which may be complex and is a function and \( \Delta t \) and \( \beta \). From (7.43) we may relate the error \( E^n_j \) at the \( n \)-th timestep with the initial error \( E^0_j \): $$ \begin{equation} E^n_j=G^n\, E_j^0,\ E^0_j=e^{i\, \beta \, x_j} \tag{7.44} \end{equation} $$

Given that \( G_a \) is derived from the analytical solution of the differential equation, and that \( G \) is derived from the difference equation approximating the same differential equation, we can not expect perfect agreement between the two factors. We will discuss this further in 7.4.1 Example: Practical usage of the von Neumann condition and illustrated in Figure 91.

From (7.44) we find a that if \( E^n_j \) is to be limited and not grow exponentially the following condition must be satisfied, which is denoted:

The strict von Neumann condition. $$ \begin{equation} |G|\leq 1 \tag{7.45} \end{equation} $$

The condition (7.45) is denoted strict as no increase in amplitude is allowed for. This condition will be relaxed in section (7.5.4 Generalized von Neumann stability analysis).

Even though we have demonstrated the von Neumann method for a relatively simple diffusion equation, the method is applicable for more generic equations. The method is simple:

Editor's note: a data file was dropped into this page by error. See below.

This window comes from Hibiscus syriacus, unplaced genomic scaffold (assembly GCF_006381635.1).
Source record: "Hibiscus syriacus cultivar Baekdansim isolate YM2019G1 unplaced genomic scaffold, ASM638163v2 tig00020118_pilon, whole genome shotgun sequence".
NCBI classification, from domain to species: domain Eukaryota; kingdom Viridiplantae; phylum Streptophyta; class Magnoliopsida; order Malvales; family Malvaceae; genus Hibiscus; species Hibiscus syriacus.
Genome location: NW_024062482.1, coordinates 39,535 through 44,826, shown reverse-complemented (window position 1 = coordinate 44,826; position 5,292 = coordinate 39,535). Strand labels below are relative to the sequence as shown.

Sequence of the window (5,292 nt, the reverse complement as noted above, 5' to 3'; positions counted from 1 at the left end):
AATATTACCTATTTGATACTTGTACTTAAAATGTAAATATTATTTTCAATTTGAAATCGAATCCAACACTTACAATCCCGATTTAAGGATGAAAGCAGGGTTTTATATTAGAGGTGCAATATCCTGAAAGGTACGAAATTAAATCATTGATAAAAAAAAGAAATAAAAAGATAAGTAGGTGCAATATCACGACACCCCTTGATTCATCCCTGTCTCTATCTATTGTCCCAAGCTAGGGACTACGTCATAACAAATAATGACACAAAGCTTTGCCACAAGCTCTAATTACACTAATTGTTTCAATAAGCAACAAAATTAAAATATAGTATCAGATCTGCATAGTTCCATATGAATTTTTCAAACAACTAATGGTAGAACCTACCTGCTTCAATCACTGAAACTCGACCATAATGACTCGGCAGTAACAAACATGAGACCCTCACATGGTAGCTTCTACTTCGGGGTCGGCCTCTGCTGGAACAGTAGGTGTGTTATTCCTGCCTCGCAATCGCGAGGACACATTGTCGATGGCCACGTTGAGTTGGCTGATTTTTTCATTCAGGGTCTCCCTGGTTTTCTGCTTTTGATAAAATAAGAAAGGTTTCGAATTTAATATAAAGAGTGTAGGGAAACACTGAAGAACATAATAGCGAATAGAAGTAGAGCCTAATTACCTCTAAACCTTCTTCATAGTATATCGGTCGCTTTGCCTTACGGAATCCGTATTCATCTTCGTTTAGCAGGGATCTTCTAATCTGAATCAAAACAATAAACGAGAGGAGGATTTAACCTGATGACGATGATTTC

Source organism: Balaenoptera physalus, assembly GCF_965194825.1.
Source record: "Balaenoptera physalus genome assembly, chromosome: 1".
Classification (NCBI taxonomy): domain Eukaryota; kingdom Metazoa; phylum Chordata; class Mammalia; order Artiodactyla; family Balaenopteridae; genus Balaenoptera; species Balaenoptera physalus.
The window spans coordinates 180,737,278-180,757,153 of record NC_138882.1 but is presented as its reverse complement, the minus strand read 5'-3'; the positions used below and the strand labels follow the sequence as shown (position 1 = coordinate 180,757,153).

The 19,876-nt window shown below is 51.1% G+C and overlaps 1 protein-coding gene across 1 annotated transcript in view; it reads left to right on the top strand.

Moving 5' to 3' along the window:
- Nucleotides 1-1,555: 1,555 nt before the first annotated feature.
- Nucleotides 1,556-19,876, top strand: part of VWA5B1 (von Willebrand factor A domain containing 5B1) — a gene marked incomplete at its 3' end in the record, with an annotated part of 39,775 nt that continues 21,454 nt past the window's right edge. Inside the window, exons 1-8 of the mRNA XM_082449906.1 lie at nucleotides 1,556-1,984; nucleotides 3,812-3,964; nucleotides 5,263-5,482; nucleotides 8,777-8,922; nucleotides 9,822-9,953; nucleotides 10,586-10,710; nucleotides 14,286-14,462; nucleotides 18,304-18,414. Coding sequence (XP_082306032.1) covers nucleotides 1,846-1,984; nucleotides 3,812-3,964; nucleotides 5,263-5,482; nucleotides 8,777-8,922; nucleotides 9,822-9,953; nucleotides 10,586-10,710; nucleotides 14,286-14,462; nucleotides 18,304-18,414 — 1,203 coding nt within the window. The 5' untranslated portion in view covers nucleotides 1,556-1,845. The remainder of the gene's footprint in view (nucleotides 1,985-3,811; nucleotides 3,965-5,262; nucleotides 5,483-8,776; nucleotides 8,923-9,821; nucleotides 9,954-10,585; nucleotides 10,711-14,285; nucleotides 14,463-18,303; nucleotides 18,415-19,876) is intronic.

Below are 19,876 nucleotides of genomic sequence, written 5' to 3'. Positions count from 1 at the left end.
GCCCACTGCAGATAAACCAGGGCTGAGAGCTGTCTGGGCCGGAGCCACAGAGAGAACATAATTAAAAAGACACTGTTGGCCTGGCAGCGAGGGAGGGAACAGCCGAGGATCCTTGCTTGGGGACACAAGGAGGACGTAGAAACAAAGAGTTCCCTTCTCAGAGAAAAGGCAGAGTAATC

The strict von Neumann method. Some properties of the condition:
  1. The linear difference equation must have constant coefficients. In case of variable coefficients, the condition may be applied on
linearized difference equations with frozen coefficients locally. Based on experience this results in a necessary condition for stability.
  1. The criterion do not consider the effect of boundary conditions as
it is based on periodic initial data. If the impact of boundary conditions is to be investigated on may use matrix methods for the coefficient matrix of the difference scheme [5].